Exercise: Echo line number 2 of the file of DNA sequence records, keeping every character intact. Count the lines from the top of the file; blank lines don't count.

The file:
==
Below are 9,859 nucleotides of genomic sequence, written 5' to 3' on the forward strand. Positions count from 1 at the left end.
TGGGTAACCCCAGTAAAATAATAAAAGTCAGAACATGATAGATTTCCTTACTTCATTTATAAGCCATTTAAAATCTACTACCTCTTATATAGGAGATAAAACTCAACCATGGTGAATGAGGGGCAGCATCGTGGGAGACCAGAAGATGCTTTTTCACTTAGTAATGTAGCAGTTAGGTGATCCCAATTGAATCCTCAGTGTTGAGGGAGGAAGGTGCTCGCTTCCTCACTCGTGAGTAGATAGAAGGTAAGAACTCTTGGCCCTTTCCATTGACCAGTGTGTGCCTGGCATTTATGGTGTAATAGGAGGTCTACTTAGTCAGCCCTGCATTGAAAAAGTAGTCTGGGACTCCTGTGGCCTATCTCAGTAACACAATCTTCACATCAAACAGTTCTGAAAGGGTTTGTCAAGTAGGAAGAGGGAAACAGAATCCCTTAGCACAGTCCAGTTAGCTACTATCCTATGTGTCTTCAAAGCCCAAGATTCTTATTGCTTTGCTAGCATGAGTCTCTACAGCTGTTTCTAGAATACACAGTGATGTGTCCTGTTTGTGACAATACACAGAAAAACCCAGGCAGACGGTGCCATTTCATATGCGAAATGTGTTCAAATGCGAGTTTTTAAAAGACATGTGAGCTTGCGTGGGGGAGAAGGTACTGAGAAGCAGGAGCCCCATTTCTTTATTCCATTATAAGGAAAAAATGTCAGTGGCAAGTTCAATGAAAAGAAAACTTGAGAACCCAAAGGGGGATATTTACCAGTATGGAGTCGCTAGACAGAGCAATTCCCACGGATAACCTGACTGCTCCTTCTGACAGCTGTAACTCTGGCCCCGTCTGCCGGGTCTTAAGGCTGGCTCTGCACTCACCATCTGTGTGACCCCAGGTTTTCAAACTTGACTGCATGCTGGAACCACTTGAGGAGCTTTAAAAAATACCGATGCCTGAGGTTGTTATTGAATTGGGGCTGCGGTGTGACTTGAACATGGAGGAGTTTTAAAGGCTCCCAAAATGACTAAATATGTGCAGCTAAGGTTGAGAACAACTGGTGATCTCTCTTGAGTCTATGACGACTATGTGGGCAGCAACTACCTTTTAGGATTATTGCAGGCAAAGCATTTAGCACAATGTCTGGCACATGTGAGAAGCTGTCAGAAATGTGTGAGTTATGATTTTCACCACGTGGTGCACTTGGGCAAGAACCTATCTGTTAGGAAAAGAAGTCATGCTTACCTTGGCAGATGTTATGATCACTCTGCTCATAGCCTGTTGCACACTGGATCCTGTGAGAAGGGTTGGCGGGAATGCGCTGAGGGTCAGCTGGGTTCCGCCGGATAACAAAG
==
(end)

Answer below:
TGGGTAACCCCAGTAAAATAATAAAAGTCAGAACATGATAGATTTCCTTACTTCATTTATAAGCCATTTAAAATCTACTACCTCTTATATAGGAGATAAAACTCAACCATGGTGAATGAGGGGCAGCATCGTGGGAGACCAGAAGATGCTTTTTCACTTAGTAATGTAGCAGTTAGGTGATCCCAATTGAATCCTCAGTGTTGAGGGAGGAAGGTGCTCGCTTCCTCACTCGTGAGTAGATAGAAGGTAAGAACTCTTGGCCCTTTCCATTGACCAGTGTGTGCCTGGCATTTATGGTGTAATAGGAGGTCTACTTAGTCAGCCCTGCATTGAAAAAGTAGTCTGGGACTCCTGTGGCCTATCTCAGTAACACAATCTTCACATCAAACAGTTCTGAAAGGGTTTGTCAAGTAGGAAGAGGGAAACAGAATCCCTTAGCACAGTCCAGTTAGCTACTATCCTATGTGTCTTCAAAGCCCAAGATTCTTATTGCTTTGCTAGCATGAGTCTCTACAGCTGTTTCTAGAATACACAGTGATGTGTCCTGTTTGTGACAATACACAGAAAAACCCAGGCAGACGGTGCCATTTCATATGCGAAATGTGTTCAAATGCGAGTTTTTAAAAGACATGTGAGCTTGCGTGGGGGAGAAGGTACTGAGAAGCAGGAGCCCCATTTCTTTATTCCATTATAAGGAAAAAATGTCAGTGGCAAGTTCAATGAAAAGAAAACTTGAGAACCCAAAGGGGGATATTTACCAGTATGGAGTCGCTAGACAGAGCAATTCCCACGGATAACCTGACTGCTCCTTCTGACAGCTGTAACTCTGGCCCCGTCTGCCGGGTCTTAAGGCTGGCTCTGCACTCACCATCTGTGTGACCCCAGGTTTTCAAACTTGACTGCATGCTGGAACCACTTGAGGAGCTTTAAAAAATACCGATGCCTGAGGTTGTTATTGAATTGGGGCTGCGGTGTGACTTGAACATGGAGGAGTTTTAAAGGCTCCCAAAATGACTAAATATGTGCAGCTAAGGTTGAGAACAACTGGTGATCTCTCTTGAGTCTATGACGACTATGTGGGCAGCAACTACCTTTTAGGATTATTGCAGGCAAAGCATTTAGCACAATGTCTGGCACATGTGAGAAGCTGTCAGAAATGTGTGAGTTATGATTTTCACCACGTGGTGCACTTGGGCAAGAACCTATCTGTTAGGAAAAGAAGTCATGCTTACCTTGGCAGATGTTATGATCACTCTGCTCATAGCCTGTTGCACACTGGATCCTGTGAGAAGGGTTGGCGGGAATGCGCTGAGGGTCAGCTGGGTTCCGCCGGATAACAAAG